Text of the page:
With a chuckle, Chingure explained how he also supplies even outrageous wares at the instigation of drunk patrons.

“Whenever there is a trend, the easiest place to track it is in Chigarapasi. When zvihuta (quail birds) were trending they were a hit among drinkers. If something is viral nationally, Chigarapasi is where people get hold of the latest trends,” he said.

Its presence in Tshovani has made it one of the economic epicentres, lodges surrounding the place receive brisk business uncharacteristic of a high density suburbs.

With numerous bars, it is easy to understand why the place attracts a lot of alcohol lovers but the magnetism also brings with it, unpleasable guests.

There is a strong presence of those who take advantage of drunk patrons who would have surrendered their wits to intoxicating beverages.

At Chigarapasi, the helplessly drunk are a fixture.

“We hope you did not bring valuables here, there are more thieves than people here,” said one bartender, giving a description of the place in the most succinct of ways.

Tales of muggings within the yard were narrated, with some going to the extent of recounting instances where people were stripped naked by the unforgiving legion of thieves stationed at the bar.

The mere mention of some names is enough to get Tshovani residents to recount their valuables, testament of the reputation the pilfering characters built around Chigarapasi.

“Some of the people you see unleashing expeditious dances are not really entrenched in the rhythm of the songs but on what is hidden within other patrons` pockets,” said an onlooker who passed friendly advice as the crew was getting mesmerised with moves on the dance floor.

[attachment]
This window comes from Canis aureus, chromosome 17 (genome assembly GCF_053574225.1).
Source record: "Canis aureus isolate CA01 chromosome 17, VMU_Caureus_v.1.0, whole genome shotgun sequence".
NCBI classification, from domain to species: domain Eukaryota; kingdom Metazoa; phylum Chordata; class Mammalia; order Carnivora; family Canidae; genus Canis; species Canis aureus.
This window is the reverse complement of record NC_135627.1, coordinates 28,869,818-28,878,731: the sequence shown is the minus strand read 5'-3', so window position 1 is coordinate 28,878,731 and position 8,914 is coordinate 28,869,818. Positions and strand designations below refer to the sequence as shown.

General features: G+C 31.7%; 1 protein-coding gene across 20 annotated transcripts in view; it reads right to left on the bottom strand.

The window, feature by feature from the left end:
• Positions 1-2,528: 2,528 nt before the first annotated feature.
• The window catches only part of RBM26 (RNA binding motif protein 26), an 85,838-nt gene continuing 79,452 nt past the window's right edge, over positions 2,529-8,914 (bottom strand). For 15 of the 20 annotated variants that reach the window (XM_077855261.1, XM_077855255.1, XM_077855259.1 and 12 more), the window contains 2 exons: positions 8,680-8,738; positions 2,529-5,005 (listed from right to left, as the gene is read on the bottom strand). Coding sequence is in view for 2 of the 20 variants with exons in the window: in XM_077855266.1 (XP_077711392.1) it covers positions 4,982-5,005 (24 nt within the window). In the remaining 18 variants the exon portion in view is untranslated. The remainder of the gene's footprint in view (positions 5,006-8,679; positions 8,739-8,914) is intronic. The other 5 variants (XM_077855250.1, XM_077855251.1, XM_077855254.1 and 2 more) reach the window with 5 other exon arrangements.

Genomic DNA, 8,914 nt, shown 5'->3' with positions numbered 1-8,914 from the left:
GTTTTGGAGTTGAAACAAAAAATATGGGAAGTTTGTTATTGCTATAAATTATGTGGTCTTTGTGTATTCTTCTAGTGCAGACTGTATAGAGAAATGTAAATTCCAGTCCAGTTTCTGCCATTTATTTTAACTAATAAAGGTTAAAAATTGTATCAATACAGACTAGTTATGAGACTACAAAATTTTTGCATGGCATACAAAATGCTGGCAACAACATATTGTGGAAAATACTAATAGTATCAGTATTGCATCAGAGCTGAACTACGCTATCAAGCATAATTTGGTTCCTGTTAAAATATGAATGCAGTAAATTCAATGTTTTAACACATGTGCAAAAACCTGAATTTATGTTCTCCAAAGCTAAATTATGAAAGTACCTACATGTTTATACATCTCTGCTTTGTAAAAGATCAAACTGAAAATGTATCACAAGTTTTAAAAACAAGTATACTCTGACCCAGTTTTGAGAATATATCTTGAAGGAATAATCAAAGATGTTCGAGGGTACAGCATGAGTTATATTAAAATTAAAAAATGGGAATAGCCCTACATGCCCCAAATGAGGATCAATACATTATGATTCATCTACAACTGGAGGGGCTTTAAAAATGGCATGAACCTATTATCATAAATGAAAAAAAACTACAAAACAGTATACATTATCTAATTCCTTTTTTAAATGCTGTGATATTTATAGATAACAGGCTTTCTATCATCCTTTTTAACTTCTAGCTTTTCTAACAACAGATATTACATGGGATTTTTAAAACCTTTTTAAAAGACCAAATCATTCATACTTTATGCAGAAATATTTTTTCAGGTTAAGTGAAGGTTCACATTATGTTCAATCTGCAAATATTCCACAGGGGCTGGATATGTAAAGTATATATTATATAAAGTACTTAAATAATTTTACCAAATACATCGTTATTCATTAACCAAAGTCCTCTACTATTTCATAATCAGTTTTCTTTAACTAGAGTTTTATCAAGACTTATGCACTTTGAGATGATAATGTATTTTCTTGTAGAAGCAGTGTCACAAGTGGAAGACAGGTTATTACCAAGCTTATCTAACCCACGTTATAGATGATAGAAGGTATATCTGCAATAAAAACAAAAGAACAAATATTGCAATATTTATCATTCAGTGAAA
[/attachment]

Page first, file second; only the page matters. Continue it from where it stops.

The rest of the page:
With poorly lit corners making part of the beerhall`s aesthetic, stray walking is considered to be a dangerous engagement within Chiragapasi.

Besides providing leisure the beer garden also serves as a den of well-known thieves who have made names for themselves within its environs.

At any given time, there is a bar operating within the yard, this led to many asking how the Chiredzi Town Council failed to maintain it in profitable shape.

The new private management at the bar is trying to bring back the place to its former glory, a home for the free spirited fun lovers.

With musical performances, slowly returning to the fortress many wait with baited breath on its full vibrancy.

Locals insist that it would be an injustice to mention Chigarapasi without mentioning the legend of Molly`s ghost.

The tale is emphatically defended by Tshovani people who explain the history in an enthused manner.

“Molly was a sex worker who lived near Chigarapasi beerhall and frequented it a long time ago. She was burnt by to death by her lover,” Paida Mukono of Tshovani said.

It is said that the lady ghost used to appear in Chigarapasi regularly with unlucky revellers soliciting the services of an airy being.

“Although we have not heard a case of Molly appearing in recent years, everyone here knows that the stories are true. Many fell prey to the ghost in this beer garden (Chigarapasi),” said Mukono.

In tribute to her popularity, the road which leads into Chigarapasi was named Molly Road a sign that to the people of Tshovani the beer garden makes up part of their communal identity.

Many hope the place will get a thumping pulse soon, but the lingering question is, can Chigarapasi roar again and reclaim its stripes in the colourful Tshovani.